For years, a friend of mine worked several time-consuming and mind-numbing jobs in an effort to get her silversmith husband’s career off the ground. When his career finally took off, it did so in a big way. She was able to quit working, and they bought a house with a separate studio on the property. This was to be my friend’s space in which to do whatever she wanted.
The problem with that was that she found herself at a loss for how to use it. “There used to be things I liked to do,” she said to me in despair. “I just don’t remember what they were!”
This was many years ago, but I’ve never forgotten how unhappy she was and how long it took her to find a satisfying way to fill her time. You can't work all the time—or maybe you can, but who would want to?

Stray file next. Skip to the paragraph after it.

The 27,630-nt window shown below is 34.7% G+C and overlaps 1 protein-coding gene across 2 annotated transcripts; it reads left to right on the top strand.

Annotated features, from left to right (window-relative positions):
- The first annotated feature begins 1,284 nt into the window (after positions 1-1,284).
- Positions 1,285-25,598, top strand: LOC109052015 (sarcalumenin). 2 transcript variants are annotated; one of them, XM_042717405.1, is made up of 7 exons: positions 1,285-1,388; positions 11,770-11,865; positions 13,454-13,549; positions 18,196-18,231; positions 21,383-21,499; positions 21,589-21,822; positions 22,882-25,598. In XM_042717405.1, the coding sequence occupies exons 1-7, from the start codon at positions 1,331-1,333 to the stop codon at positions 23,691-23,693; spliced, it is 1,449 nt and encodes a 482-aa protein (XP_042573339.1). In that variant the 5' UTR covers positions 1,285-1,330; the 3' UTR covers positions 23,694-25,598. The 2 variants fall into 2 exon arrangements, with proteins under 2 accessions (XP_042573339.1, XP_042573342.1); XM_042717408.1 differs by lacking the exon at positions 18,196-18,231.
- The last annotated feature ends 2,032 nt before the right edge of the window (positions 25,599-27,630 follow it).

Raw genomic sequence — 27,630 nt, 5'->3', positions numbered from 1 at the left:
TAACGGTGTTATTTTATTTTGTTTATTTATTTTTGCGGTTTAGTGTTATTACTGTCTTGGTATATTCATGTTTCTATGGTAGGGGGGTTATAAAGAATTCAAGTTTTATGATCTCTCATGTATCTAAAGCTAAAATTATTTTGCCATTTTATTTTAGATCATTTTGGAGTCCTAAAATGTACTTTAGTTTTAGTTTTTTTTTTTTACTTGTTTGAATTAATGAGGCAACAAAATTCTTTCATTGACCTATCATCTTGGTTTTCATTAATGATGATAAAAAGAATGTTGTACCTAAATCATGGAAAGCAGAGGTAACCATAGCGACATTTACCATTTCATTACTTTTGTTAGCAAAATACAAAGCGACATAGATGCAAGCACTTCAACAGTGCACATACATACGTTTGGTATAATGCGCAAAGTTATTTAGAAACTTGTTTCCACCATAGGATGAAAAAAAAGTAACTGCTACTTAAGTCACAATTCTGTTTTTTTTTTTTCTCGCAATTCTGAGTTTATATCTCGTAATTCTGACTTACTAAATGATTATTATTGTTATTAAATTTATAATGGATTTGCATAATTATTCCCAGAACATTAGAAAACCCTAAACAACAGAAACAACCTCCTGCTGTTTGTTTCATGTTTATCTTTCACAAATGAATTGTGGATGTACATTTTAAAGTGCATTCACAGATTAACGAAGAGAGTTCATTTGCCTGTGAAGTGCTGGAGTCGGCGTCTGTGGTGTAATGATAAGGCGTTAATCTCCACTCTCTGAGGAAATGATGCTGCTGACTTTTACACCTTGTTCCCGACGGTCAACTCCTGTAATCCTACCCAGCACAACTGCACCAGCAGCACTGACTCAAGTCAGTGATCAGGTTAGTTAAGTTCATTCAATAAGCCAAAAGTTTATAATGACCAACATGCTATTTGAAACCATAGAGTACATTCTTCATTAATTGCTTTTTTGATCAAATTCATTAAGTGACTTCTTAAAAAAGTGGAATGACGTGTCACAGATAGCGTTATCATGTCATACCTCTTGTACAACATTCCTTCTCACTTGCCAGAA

Ever since I’ve been contemplating retirement, every time I thought something would be fun to do if I only had the time, I added that activity—no matter how silly or far-fetched it sounded—to a list.
I recently took a look at that list. Not surprisingly, most of the activities on it involve writing or reading, and the rest encompass other creative activities. These aren’t intended as money-making schemes, but ways to keep active and not stagnate. Included are:
- volunteering with literacy programs
- researching, writing, and self-publishing a book to be distributed to children in a particular situation that an expert told me is underserved (sorry to be so cagy, but I’m still mulling that one)
- setting up and participating in writers’ retreats
- going to the International Children’s Book Fair in Bologna
- taking voice lessons
- taking basic drawing lessons
- joining a knitting group
- checking out Nashville’s award-winning volunteer organization, Hands On Nashville
Those of you who have successfully quit your day job—what worked for you? How much pre-planning did you do?